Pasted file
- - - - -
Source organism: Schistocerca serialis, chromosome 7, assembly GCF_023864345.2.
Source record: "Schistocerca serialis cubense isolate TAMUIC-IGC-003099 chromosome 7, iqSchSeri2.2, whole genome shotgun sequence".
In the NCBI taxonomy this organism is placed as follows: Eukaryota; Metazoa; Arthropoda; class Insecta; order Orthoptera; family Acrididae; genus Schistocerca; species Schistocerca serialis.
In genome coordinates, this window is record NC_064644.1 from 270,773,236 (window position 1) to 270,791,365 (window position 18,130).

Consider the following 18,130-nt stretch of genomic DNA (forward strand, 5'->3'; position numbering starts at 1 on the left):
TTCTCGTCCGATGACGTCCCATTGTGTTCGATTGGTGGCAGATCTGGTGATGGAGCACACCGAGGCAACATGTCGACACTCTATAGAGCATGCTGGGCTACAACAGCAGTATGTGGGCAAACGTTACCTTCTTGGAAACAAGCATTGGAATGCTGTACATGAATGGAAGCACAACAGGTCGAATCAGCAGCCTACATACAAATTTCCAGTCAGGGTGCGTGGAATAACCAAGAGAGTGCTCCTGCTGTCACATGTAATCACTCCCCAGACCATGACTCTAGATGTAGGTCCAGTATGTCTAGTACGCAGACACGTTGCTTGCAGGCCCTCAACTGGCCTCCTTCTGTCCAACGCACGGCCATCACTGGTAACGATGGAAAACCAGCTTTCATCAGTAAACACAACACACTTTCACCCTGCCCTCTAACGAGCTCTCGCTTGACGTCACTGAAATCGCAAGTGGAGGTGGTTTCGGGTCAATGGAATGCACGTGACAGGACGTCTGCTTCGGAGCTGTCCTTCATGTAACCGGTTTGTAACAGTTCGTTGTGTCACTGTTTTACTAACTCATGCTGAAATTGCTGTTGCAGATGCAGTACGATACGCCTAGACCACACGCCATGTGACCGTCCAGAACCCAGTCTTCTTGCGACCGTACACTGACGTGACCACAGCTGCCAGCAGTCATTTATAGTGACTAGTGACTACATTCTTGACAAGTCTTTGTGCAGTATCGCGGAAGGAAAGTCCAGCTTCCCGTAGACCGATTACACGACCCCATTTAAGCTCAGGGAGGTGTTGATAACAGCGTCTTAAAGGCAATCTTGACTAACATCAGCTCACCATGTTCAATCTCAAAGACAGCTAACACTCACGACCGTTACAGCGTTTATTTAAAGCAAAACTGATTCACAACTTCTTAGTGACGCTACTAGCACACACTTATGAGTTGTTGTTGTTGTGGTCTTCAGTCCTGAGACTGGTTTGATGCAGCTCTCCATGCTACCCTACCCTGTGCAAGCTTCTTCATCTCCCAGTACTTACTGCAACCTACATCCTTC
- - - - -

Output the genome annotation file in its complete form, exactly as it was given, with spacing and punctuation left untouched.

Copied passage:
Source organism: Schistocerca serialis, chromosome 7, assembly GCF_023864345.2.
Source record: "Schistocerca serialis cubense isolate TAMUIC-IGC-003099 chromosome 7, iqSchSeri2.2, whole genome shotgun sequence".
In the NCBI taxonomy this organism is placed as follows: Eukaryota; Metazoa; Arthropoda; class Insecta; order Orthoptera; family Acrididae; genus Schistocerca; species Schistocerca serialis.
In genome coordinates, this window is record NC_064644.1 from 270,773,236 (window position 1) to 270,791,365 (window position 18,130).

Consider the following 18,130-nt stretch of genomic DNA (forward strand, 5'->3'; position numbering starts at 1 on the left):
TTCTCGTCCGATGACGTCCCATTGTGTTCGATTGGTGGCAGATCTGGTGATGGAGCACACCGAGGCAACATGTCGACACTCTATAGAGCATGCTGGGCTACAACAGCAGTATGTGGGCAAACGTTACCTTCTTGGAAACAAGCATTGGAATGCTGTACATGAATGGAAGCACAACAGGTCGAATCAGCAGCCTACATACAAATTTCCAGTCAGGGTGCGTGGAATAACCAAGAGAGTGCTCCTGCTGTCACATGTAATCACTCCCCAGACCATGACTCTAGATGTAGGTCCAGTATGTCTAGTACGCAGACACGTTGCTTGCAGGCCCTCAACTGGCCTCCTTCTGTCCAACGCACGGCCATCACTGGTAACGATGGAAAACCAGCTTTCATCAGTAAACACAACACACTTTCACCCTGCCCTCTAACGAGCTCTCGCTTGACGTCACTGAAATCGCAAGTGGAGGTGGTTTCGGGTCAATGGAATGCACGTGACAGGACGTCTGCTTCGGAGCTGTCCTTCATGTAACCGGTTTGTAACAGTTCGTTGTGTCACTGTTTTACTAACTCATGCTGAAATTGCTGTTGCAGATGCAGTACGATACGCCTAGACCACACGCCATGTGACCGTCCAGAACCCAGTCTTCTTGCGACCGTACACTGACGTGACCACAGCTGCCAGCAGTCATTTATAGTGACTAGTGACTACATTCTTGACAAGTCTTTGTGCAGTATCGCGGAAGGAAAGTCCAGCTTCCCGTAGACCGATTACACGACCCCATTTAAGCTCAGGGAGGTGTTGATAACAGCGTCTTAAAGGCAATCTTGACTAACATCAGCTCACCATGTTCAATCTCAAAGACAGCTAACACTCACGACCGTTACAGCGTTTATTTAAAGCAAAACTGATTCACAACTTCTTAGTGACGCTACTAGCACACACTTATGAGTTGTTGTTGTTGTGGTCTTCAGTCCTGAGACTGGTTTGATGCAGCTCTCCATGCTACCCTACCCTGTGCAAGCTTCTTCATCTCCCAGTACTTACTGCAACCTACATCCTTC